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What have you learned from our comment sections this year?

Often times we pick up valuable information, little tricks, and nuggets of knowledge not just in posts and recipes, but in the comment sections as well.

For example, one of mine: I thought I had to call to get a replacement for my recalled Cuisinart blade and was procrastinating (to avoid talking on the phone), but learned in the comment section of Mayukh's post (https://food52.com/blog...) that I could just fill out a form online. Done and done.

Please tell me what hidden treasure you stumbled across in our comment sections this year!

Lindsay-Jean is a Contributing Writer & Editor at Food52.

asked 12 months ago

Are you channeling your best self with this comment? (If you're not sure, check out our Code of Conduct.)

5 answers 441 views
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pierino

pierino is a trusted source on General Cooking and Tough Love.

added 12 months ago

Quite a bit is the brief answer. Readers of hotline have made helpful comments on my own recipes on several occasions which made me go back and reconsider. But then sometimes, deep in a thread there will be a nugget of wisdom that makes me pause and rethink my own advice.

Are you channeling your best self with this comment? (If you're not sure, check out our Code of Conduct.)

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pierino

pierino is a trusted source on General Cooking and Tough Love.

added 12 months ago

A more specific when my recipe "Ears of the Lombardian Consigliere" was tested as a community pick the tester, CK1 suggested the addition of arugula or radicchio. It was almost as if they were reading my mind. I had been thinking about radicchio and it made sense.

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added 12 months ago

I am drawing a blank in terms of specifics but I did want to contribute to this topic because I have thought a bit about the "community" aspects of Food52. Previously I was casually interested in cooking info on the internet but no particular site interested me more than others. But after lurking here for a while and joining several years ago this is certainly my go-to site. And I think that is largely because of the communication between content providers and content users. Not only do I find valuable insights into a recipe, technique or general topic from the comments but I think I have learned about the other members of Food52. Having developed a "feel" for some other members it makes it easier to evaluate whether a particular recipe, technique or modification is something that is liable to be successful for me.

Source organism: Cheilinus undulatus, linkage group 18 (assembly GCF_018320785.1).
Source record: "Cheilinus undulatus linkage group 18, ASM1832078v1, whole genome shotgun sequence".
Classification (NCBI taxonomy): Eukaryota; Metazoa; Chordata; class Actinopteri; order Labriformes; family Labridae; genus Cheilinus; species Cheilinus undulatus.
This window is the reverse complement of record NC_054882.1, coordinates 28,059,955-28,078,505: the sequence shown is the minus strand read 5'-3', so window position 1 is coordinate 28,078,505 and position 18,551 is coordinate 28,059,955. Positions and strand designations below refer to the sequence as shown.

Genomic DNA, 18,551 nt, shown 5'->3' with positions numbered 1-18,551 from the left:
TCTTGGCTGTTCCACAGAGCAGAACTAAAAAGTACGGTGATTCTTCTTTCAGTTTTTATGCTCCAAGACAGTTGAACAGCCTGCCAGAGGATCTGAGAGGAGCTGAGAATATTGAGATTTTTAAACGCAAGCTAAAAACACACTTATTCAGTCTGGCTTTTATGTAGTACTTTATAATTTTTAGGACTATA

Are you channeling your best self with this comment? (If you're not sure, check out our Code of Conduct.)

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BerryBaby

BerryBaby is trusted source on General Cooking

added 12 months ago

The tips for growing basil were very helpful. First year i grew it successfully! Of course many, many, others.

Are you channeling your best self with this comment? (If you're not sure, check out our Code of Conduct.)

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Nancy

Nancy is a trusted home cook.

added 12 months ago

I've learned that, how to say it, a recipe is a living, breathing thing that belongs to its writers, cooks and eaters.
Often the comments section reveals questions, ideas and variations that the posted writer didn't (yet) think of or include in the writing.
I wonder if recipes we now think of as classics went through a similar process far from our eyes, before they became enshrined by usage in a cuisine, a culture, an author's repertoire or our memory.
Even the classics can get turfed out.
The revolution of nouvelle cuisine (Bocuse, Freres Troisgros, et al) threw out - for example - long cooking times, heavy sauces, long menus, cuisine classique.
But it was less a revolution than a pendulum swing.
And we have, again or new, long (tasting) menus, some heavy sauces, low and slow (long) cooking times.
So, long live the recipe, a living, breathing organism.

Are you channeling your best self with this comment? (If you're not sure, check out our Code of Conduct.)

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